The Michigan Murders
Open Road Integrated Media
Ypsilanti Michigan, 1960s. A serial killer began to target young girls in a college town. Reminiscent of something along the lines of Ted Bundy, the young coeds were all discovered dead after seemingly disappearing into thin air.
There were several factors of this story that drew me in and made it more than your typical true crime fare.
First off, the setting was intriguing to me. College campuses during the 1960s had become very liberating places. This was right before tides started to turn, before crimes like that of the Manson family made people become wary. The climate was one of safety and trust, and more than one victim was killed after hitchhiking with her killer, despite not knowing them at all.
MINOR SPOILER: Another interesting avenue was the killer himself. The fact that he ended up being more clean cut is what reminded me of Ted Bundy, and that drew my interest. It is frightening when you think that one of your own peers could brutalize you in such a way. I think we all expect cold blooded killers to look and act the part, and that wasn’t the case with this group of murders.
As far as true crime goes, The Michigan Murders wasn’t anything especially innovative or new, but it was well written and kept my attention. I read it after reading Maggie Nelson’s memoir The Red Parts, about the trial of her aunt Jane Mixer’s killer. Jane was originally included on the list of victims known as the Michigan Murders, and this book was originally published long before her true killer was discovered. The two books make great companion pieces.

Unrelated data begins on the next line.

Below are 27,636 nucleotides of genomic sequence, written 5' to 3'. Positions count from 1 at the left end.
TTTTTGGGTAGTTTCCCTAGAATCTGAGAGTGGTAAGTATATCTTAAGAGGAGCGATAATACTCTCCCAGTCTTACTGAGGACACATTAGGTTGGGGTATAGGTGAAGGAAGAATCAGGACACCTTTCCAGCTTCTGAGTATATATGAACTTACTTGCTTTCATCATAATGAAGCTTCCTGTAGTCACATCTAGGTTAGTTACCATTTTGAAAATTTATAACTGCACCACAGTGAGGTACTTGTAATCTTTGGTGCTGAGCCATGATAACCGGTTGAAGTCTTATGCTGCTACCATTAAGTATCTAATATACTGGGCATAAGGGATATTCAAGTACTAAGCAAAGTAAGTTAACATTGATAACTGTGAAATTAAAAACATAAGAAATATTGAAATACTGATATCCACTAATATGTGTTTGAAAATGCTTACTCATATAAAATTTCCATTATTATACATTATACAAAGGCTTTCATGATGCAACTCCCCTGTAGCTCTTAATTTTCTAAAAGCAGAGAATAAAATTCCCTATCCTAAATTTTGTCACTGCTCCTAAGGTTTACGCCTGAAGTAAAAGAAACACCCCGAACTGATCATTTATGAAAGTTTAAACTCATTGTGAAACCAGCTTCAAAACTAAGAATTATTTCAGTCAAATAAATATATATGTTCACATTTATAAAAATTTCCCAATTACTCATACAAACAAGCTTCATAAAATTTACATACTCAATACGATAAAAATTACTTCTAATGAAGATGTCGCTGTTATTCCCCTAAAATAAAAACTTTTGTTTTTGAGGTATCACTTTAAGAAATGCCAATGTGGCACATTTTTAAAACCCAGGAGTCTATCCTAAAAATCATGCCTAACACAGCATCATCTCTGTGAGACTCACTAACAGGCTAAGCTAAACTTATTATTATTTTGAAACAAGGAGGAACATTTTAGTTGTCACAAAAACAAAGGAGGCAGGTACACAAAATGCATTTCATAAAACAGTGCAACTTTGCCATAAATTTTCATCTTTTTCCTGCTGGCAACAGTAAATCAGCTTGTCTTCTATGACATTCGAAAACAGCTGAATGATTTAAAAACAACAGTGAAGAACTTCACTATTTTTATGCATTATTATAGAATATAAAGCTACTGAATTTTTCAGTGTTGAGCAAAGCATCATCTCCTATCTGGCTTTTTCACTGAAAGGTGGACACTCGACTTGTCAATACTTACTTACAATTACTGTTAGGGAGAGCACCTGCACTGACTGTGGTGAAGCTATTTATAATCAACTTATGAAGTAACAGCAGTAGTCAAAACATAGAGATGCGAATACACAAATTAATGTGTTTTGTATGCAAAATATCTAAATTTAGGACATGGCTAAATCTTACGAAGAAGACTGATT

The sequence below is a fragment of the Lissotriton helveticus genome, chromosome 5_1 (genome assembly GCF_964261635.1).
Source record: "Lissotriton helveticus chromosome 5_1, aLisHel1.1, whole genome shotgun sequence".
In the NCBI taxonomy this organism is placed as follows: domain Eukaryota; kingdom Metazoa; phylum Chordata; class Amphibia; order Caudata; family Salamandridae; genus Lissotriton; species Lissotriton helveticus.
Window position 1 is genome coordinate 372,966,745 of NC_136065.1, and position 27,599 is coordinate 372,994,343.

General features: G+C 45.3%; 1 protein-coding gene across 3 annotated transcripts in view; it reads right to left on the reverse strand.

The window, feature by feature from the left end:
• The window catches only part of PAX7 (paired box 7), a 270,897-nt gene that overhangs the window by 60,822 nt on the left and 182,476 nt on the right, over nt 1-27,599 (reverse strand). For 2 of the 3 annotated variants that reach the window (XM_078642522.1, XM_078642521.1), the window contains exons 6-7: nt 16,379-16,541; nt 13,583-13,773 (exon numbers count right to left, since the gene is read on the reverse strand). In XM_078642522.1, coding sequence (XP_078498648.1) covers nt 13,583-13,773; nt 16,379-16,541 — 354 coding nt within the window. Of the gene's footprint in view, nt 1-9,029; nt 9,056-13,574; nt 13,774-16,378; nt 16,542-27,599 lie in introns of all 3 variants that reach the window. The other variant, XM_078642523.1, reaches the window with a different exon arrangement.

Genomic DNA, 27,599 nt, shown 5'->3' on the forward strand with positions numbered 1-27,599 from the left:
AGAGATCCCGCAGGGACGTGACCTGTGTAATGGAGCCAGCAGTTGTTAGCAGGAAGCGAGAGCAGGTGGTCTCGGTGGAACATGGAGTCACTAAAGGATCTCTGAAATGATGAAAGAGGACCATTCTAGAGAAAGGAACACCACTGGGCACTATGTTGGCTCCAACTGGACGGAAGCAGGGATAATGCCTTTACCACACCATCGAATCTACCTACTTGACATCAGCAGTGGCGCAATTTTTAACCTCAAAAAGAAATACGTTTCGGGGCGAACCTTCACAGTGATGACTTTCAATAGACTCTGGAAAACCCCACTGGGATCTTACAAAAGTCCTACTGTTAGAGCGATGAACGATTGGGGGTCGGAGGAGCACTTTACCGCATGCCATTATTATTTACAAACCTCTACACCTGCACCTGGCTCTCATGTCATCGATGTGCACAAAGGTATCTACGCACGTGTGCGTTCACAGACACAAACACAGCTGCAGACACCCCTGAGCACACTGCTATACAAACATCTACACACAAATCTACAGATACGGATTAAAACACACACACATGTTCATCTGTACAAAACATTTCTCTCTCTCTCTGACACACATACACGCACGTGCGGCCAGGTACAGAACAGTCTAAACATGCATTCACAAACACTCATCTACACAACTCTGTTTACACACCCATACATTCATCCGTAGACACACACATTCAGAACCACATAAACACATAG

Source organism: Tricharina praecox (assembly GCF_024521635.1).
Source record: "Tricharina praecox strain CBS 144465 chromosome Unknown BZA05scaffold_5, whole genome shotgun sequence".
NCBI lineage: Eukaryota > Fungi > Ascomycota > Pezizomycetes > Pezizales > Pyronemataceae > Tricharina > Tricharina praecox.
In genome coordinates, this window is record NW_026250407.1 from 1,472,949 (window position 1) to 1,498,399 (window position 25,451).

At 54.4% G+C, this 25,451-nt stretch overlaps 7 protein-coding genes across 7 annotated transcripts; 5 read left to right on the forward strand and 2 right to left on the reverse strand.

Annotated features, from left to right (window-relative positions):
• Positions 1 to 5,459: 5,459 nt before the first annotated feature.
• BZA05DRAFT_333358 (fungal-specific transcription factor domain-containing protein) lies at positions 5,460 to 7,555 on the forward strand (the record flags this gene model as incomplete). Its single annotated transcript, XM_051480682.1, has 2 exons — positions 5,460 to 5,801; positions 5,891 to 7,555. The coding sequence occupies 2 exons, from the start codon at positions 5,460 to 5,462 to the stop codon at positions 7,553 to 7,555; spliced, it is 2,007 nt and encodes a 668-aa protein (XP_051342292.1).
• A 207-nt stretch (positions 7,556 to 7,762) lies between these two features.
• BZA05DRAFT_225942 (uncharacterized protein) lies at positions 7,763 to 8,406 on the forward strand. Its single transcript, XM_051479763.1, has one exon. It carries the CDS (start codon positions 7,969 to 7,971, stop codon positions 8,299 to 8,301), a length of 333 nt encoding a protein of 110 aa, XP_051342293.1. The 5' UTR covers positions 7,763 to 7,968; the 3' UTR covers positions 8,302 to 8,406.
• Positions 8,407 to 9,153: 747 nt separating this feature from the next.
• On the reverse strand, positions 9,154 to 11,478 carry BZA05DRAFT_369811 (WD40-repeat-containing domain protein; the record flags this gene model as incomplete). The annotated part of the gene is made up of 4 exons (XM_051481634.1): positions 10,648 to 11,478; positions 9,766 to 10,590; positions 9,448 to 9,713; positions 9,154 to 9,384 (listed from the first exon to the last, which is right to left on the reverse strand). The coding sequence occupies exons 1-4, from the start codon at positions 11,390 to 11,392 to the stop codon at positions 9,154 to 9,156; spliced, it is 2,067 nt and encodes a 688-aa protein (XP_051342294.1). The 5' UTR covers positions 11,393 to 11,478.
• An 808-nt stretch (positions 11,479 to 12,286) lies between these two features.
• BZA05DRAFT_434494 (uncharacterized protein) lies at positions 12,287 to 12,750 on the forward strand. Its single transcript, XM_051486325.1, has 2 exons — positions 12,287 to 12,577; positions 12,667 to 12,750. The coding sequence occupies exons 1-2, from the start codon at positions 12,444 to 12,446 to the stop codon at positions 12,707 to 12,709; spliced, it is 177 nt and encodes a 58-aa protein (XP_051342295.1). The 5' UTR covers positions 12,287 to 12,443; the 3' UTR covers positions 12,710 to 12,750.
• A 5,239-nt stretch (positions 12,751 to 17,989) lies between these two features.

I had two minor quibbles with The Michigan Murders. The first was that everyone in the book, including the victims and the killer, were given pseudonyms. I am not sure why that was done, as I have read a good amount of true crime and can’t think of any other true crime book where unilaterally all names were changed. It’s a minor issue, but I like to look up the various people on Google as I read to get a good visual in my mind (this book had no accompanying photos), so that made it more difficult and forced me to do a bit more research.
I also wish that the current published had added an update or epilogue (other editions may include a recent epilogue, I’m not sure). This book was originally published almost 40 years ago and no update has been written since the original publication. It would have been interesting to know what was going on with the victim’s families and the killer, not to mention the Jane Mixer angle could have been discussed.
Overall, if you are a fan of true crime, this is a solid read.
I received an egalley of this book in exchange for an honest review.
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